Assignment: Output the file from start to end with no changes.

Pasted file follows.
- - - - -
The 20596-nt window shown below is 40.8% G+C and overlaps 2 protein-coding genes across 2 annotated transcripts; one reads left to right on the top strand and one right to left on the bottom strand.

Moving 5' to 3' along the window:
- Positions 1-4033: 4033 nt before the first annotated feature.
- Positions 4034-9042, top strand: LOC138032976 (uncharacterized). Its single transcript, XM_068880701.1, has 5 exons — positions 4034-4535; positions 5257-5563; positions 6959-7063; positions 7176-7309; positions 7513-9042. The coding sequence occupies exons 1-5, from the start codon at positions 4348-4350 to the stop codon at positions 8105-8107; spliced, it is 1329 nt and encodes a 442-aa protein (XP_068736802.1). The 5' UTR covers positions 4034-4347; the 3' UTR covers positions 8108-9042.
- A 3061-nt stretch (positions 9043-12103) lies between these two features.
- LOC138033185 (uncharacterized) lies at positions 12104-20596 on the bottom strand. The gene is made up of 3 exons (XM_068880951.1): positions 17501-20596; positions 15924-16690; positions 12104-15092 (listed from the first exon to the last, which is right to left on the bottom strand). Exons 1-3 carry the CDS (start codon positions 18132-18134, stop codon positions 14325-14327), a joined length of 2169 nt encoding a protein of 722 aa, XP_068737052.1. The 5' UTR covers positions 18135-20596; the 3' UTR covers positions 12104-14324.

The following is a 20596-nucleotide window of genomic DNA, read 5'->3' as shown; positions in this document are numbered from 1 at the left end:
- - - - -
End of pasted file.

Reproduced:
The 20596-nt window shown below is 40.8% G+C and overlaps 2 protein-coding genes across 2 annotated transcripts; one reads left to right on the top strand and one right to left on the bottom strand.

Moving 5' to 3' along the window:
- Positions 1-4033: 4033 nt before the first annotated feature.
- Positions 4034-9042, top strand: LOC138032976 (uncharacterized). Its single transcript, XM_068880701.1, has 5 exons — positions 4034-4535; positions 5257-5563; positions 6959-7063; positions 7176-7309; positions 7513-9042. The coding sequence occupies exons 1-5, from the start codon at positions 4348-4350 to the stop codon at positions 8105-8107; spliced, it is 1329 nt and encodes a 442-aa protein (XP_068736802.1). The 5' UTR covers positions 4034-4347; the 3' UTR covers positions 8108-9042.
- A 3061-nt stretch (positions 9043-12103) lies between these two features.
- LOC138033185 (uncharacterized) lies at positions 12104-20596 on the bottom strand. The gene is made up of 3 exons (XM_068880951.1): positions 17501-20596; positions 15924-16690; positions 12104-15092 (listed from the first exon to the last, which is right to left on the bottom strand). Exons 1-3 carry the CDS (start codon positions 18132-18134, stop codon positions 14325-14327), a joined length of 2169 nt encoding a protein of 722 aa, XP_068737052.1. The 5' UTR covers positions 18135-20596; the 3' UTR covers positions 12104-14324.

The following is a 20596-nucleotide window of genomic DNA, read 5'->3' as shown; positions in this document are numbered from 1 at the left end: